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  11. David Albrecht, Frank A. Bäuerle, John N. Crossley & John S. Jeavons (1998). Curry-Howard Terms for Linear Logic. Studia Logica 61 (2):223-235.
    In this paper we 1. provide a natural deduction system for full first-order linear logic, 2. introduce Curry- Howard -style terms for this version of linear logic, 3. extend the notion of substitution of Curry- Howard terms for term variables, 4. define the reduction rules for the Curry- Howard terms and 5. outline a proof of the strong normalization for the full system of linear logic using a development of Girard's candidates for reducibility, thereby providing an alternative (...)
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  12. Natasha Alechina & Michiel van Lambalgen (1996). Generalized Quantification as Substructural Logic. Journal of Symbolic Logic 61 (3):1006-1044.
    We show how sequent calculi for some generalized quantifiers can be obtained by generalizing the Herbrand approach to ordinary first order proof theory. Typical of the Herbrand approach, as compared to plain sequent calculus, is increased control over relations of dependence between variables. In the case of generalized quantifiers, explicit attention to relations of dependence becomes indispensible for setting up proof systems. It is shown that this can be done by turning variables into structured objects, governed by various types of (...)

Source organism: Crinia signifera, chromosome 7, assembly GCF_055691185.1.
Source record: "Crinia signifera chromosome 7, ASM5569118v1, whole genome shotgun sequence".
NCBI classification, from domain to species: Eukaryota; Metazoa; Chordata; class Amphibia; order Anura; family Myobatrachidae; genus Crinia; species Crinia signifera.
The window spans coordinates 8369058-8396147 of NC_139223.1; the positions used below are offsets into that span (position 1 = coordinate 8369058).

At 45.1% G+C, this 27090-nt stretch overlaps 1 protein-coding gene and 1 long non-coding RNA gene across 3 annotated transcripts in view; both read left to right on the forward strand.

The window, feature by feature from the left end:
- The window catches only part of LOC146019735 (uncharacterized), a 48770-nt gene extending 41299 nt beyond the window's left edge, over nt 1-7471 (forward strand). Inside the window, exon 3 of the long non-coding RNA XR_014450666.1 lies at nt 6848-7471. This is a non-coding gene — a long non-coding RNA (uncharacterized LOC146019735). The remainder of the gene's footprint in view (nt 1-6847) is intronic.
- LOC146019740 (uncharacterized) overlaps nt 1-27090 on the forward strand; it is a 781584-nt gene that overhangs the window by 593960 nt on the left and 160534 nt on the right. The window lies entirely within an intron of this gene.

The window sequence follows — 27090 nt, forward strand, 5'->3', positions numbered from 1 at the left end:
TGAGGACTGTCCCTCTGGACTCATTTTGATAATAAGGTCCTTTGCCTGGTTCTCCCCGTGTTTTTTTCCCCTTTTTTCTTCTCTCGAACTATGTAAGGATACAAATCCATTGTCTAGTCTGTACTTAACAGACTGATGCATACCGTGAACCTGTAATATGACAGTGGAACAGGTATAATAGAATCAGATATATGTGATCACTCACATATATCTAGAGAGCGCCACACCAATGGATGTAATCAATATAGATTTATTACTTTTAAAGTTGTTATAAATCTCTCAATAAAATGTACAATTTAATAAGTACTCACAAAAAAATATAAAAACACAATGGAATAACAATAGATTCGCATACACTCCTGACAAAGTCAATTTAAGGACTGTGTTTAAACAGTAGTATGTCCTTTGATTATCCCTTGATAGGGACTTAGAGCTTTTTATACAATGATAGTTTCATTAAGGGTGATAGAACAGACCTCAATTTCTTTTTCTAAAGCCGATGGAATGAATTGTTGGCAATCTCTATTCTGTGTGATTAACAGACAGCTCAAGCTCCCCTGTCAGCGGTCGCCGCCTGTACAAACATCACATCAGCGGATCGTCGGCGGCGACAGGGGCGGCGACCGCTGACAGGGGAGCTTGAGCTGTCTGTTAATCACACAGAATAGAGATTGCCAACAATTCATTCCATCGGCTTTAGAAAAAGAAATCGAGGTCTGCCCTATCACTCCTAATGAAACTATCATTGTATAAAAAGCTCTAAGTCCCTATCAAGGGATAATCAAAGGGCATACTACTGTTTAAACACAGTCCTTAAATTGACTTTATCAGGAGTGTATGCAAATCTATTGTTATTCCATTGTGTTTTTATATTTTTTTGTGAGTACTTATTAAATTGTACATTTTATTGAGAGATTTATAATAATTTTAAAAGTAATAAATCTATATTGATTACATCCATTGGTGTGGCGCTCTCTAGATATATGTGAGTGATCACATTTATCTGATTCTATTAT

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  13. James H. Andrews (2007). An Untyped Higher Order Logic with Y Combinator. Journal of Symbolic Logic 72 (4):1385 - 1404.
    We define a higher order logic which has only a notion of sort rather than a notion of type, and which permits all terms of the untyped lambda calculus and allows the use of the Y combinator in writing recursive predicates. The consistency of the logic is maintained by a distinction between use and mention, as in Gilmore's logics. We give a consistent model theory, a proof system which is sound with respect to the model theory, and a cut-elimination proof (...)
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  14. P. B. Andrews (2002). An Introduction to Mathematical Logic and Type Theory: To Truth Through Proof. Kluwer Academic Publishers.
    This introduction to mathematical logic starts with propositional calculus and first-order logic. Topics covered include syntax, semantics, soundness, completeness, independence, normal forms, vertical paths through negation normal formulas, compactness, Smullyan's Unifying Principle, natural deduction, cut-elimination, semantic tableaux, Skolemization, Herbrand's Theorem, unification, duality, interpolation, and definability. The last three chapters of the book provide an introduction to type theory (higher-order logic). It is shown how various mathematical concepts can be formalized in this very expressive formal language. This expressive notation facilitates proofs (...)